Amid coronavirus restrictions, how to maintain your financial health

A guide to resources that could help you if your finances take a hit during COVID-19 restrictions.

In recent weeks, millions of people have had their daily routines drastically changed as local and federal governments instituted changes to help reduce the spread of COVID-19. In the short-term, most of these changes are, at worst, inconvenient.

However, as restrictions increase, many people are at risk of losing the income they need to pay for necessities. Low-income families and families with debt are more likely to feel the pinch in the coming weeks and months.

There are already restrictions on travel, schools, large gatherings, and even dining out in some areas. Additionally, major retailers like Disney and Walmart have closed or reduced hours at their locations. The trickle-down effect or reduced travel and spending will hit as employees experience reduced hours and lower paychecks.

If financial anxiety is already creeping up for your family, there may be some relief. Here are a few ways that companies and the government are helping make this time a little easier for everyone:

The federal government cut interest rates to 0 percent

To help offset damage to the economy in the wake of the COVID-19, the Federal Reserve dropped the interest rate range to 0 to 0.25 percent and are offering more loans to banks and credit unions. The lower interest rate makes it possible for local banks and credit unions to provide more small loans to those in need. If you are on the hunt for a car, get a loan, or refinance, now might be a good time to start shopping around.

Utility companies suspend shutoffs

Utility companies in many states, including Utah, California, and Georgia, are suspending residential shutoffs for non-payment for the next 30 days. Call your local gas and electric companies or visit their website to find out what type of assistance the company in your neighborhood offers.'


Comcast offers free Wi-Fi nationwide

To help low-income families affected by NOVID-19, Comcast is offering two months of free internet to everyone, including non-subscribers. The free Wi-Fi service will make it easier for students to access coursework, and for people to conduct work, or pass the time for the next two months. Additionally, Comcast paused charges for data-overage, disconnections, and late fees.

Disaster loans for small businesses

The Small Business Association is working with state governments to help small businesses obtain low-interest rate loans. The loans are specifically for companies that have been severely impacted by COVID-19. Interest rates on these loans are 3.75 percent.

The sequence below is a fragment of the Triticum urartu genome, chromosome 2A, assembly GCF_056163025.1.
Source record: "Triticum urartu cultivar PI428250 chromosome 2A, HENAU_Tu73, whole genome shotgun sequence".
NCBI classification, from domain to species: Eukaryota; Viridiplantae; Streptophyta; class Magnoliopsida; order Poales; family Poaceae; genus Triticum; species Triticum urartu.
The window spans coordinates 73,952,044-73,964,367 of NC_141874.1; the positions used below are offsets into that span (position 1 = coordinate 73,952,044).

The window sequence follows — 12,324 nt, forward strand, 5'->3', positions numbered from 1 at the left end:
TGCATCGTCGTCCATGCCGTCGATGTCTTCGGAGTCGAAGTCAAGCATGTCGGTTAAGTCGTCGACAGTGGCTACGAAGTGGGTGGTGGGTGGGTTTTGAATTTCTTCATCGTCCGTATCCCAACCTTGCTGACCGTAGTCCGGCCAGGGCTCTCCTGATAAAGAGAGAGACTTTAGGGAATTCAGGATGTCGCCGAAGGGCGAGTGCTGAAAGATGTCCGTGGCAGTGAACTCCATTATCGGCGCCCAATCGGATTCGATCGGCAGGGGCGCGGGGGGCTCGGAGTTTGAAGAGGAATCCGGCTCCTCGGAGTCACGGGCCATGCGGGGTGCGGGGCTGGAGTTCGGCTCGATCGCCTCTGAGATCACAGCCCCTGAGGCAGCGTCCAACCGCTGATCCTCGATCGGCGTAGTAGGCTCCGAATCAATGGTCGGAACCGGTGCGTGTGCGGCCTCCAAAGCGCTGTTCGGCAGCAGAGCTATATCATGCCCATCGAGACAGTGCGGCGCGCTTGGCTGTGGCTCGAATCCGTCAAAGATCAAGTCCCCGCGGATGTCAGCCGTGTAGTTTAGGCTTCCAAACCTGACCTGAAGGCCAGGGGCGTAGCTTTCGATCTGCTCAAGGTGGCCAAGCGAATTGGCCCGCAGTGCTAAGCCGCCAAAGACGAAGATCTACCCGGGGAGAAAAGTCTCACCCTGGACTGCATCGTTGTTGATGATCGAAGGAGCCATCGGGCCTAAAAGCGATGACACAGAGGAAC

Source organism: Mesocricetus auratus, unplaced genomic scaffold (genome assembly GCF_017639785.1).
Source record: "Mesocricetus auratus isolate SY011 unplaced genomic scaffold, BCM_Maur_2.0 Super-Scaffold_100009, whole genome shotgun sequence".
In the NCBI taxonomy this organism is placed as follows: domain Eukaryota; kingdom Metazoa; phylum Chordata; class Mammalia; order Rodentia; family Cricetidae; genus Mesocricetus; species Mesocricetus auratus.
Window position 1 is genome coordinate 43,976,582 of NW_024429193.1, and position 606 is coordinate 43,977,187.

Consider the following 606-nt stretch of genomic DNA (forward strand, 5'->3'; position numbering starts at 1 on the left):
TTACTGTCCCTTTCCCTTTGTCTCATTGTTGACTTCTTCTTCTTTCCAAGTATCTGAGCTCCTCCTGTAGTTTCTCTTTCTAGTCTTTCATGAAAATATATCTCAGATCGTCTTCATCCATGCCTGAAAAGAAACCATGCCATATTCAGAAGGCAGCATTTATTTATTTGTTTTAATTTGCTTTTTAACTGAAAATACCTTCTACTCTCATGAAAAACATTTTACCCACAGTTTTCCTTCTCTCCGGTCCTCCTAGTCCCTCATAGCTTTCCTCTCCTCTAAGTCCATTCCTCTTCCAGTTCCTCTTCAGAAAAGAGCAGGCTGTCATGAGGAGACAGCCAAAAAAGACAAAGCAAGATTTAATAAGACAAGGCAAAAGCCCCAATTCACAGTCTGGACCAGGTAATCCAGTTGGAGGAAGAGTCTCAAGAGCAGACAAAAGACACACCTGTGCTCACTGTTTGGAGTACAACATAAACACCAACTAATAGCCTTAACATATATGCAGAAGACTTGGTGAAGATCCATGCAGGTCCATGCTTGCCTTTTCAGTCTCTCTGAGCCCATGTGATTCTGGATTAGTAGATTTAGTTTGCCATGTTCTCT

Cell phone providers waive fees

If you’re worried about making payments on your cellphone plan, many companies are offering to waive late fees and withhold shutting off phone lines to help alleviate some worry. Verizon will waive late fees for the next 60 days for residential and small business customers. Sprint increased roaming areas for T-Mobile customers, canceled late fees for small business and residential customers affected by COVID-19. It also offered unlimited data plans to customers on metered plans for 60 days, free. AT&T will also waive late fees and open their Wi-Fi networks to all customers for the next 60 days.


Credit card companies waive fees and increase credit lines:

Some credit card companies are aiding individuals with an account. Apple is offering to let Apple Card account holders skip their March payment. Other institutions are waiving monthly service fees or making it easier for customers to qualify for a credit line increase. Here is a list of companies with help pages dedicated to helping people affected by COVID-19:

Service members qualify for relief

If your family has been affected by travel restrictions or closures due to COVID-19, you may be eligible for help from Army Emergency Relief, Navy-Marine Corps Relief Society, or the Air Force Aid Society. You can learn more about what types of services are available through Military OneSource.

Unemployment services

If you need additional help, many state unemployment offices are opening services to workers affected by COVID-19. Check your state website to find out what information you’ll need to provide to receive financial help until you can get back to work.

The financial impact of the virus could be long-term for many people. Take preparatory steps now to make sure your family is protected over the coming weeks. Having a list of resources available can help reduce some stress when you need to reach out for support.